These values and their attendant ideal expressive practices (such as rational debate, deliberative and truthful expression, and rule-bound impersonal governance) are premised upon deep cultural backgrounds that shape what is legitimate in public life and the scripts that candidates can perform. Successful political performance means fusion between what particular actors do and these background representations. Candidates strive to become the vessels for the civic hopes and desires of citizen audiences through symbolically achieving identification with civic qualities. For example, candidates craft performances in the hopes that audiences will consider them honorable, rationale, and inclusive. Conversely, candidates seek to pollute opponents by linking them to anti-civil qualities, for example portraying opponents as self-interested, irrational, and parochial. Elections are about the symbolic clash of actors who derive scripts from the civil background and vie to become a collective representation of the body politic.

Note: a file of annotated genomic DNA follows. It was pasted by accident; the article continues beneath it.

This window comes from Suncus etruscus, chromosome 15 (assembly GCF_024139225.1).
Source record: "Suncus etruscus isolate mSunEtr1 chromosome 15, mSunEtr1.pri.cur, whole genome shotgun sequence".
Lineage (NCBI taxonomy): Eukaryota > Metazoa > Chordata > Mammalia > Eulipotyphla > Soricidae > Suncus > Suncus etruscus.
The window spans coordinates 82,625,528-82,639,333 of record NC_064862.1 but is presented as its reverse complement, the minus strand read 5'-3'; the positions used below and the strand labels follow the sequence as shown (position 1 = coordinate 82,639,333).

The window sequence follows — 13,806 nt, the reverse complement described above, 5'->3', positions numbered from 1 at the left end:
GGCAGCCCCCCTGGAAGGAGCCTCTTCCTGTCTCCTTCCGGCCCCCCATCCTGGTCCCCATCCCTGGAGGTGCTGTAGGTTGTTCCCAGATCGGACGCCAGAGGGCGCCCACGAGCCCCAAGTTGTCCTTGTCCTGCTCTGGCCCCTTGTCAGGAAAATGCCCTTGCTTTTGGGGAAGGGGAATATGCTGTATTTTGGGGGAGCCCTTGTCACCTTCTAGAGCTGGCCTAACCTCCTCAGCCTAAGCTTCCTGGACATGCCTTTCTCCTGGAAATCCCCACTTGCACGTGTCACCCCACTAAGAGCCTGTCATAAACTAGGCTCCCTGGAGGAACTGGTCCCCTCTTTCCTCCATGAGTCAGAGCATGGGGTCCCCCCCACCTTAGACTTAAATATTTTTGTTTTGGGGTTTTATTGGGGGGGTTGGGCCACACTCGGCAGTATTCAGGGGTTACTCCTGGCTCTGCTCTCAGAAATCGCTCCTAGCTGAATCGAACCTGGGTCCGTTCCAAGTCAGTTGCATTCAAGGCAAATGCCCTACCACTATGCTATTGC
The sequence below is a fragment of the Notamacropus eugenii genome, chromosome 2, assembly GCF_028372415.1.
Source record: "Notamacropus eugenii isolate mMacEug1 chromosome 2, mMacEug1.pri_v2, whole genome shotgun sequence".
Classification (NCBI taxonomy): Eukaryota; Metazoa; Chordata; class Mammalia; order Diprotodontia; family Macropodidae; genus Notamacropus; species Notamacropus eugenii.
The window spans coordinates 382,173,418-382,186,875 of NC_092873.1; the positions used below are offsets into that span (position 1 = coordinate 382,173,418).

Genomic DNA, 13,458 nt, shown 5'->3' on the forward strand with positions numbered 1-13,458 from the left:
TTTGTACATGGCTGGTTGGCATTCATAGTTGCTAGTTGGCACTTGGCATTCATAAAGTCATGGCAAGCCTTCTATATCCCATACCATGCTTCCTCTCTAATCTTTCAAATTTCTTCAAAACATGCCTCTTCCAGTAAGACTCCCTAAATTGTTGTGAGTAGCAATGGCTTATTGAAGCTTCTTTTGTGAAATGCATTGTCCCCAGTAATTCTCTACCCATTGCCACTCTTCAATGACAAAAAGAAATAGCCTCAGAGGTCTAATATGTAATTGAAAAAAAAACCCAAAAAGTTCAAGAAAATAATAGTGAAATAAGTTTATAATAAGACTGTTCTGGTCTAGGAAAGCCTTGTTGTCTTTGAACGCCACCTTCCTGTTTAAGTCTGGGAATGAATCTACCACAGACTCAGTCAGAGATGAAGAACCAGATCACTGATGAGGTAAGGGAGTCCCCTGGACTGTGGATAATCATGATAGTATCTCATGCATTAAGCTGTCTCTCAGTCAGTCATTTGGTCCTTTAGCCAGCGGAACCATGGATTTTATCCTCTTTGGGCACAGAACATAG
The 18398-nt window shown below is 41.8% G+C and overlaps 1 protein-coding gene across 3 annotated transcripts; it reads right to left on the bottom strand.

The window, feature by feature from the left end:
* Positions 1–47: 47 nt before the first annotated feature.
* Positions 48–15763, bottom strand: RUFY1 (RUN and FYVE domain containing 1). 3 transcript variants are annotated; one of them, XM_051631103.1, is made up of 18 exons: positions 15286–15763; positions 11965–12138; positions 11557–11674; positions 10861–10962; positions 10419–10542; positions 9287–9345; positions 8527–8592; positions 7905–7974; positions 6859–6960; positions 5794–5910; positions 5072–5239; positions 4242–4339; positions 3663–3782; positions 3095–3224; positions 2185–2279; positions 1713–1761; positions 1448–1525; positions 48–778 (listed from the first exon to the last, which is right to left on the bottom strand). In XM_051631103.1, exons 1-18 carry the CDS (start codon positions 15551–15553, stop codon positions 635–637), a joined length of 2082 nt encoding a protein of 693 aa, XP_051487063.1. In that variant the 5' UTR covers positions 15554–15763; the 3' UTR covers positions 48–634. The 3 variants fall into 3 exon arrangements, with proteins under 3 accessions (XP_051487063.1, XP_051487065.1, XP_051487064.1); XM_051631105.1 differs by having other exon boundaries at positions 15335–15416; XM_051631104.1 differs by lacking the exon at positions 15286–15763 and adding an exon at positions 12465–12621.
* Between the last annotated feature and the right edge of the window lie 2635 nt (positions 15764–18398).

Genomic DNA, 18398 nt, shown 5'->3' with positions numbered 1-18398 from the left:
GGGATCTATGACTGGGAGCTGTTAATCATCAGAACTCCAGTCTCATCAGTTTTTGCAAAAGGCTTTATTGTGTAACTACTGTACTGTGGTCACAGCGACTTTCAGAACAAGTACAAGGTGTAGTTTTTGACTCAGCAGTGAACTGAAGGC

Journalists, in turn, channel performances to wider publics. In this way, journalists, and their political counterparts, enact the “performance of politics” that secures legitimate rule on the basis of the meaning and morality of the civil sphere. Importantly, journalists also insert themselves as intermediaries between candidates and the public. Journalists critique the performances of candidates, which checks the ability of political actors to manipulate the public and the power of these representations (unchecked cultural power would slide into fascism.)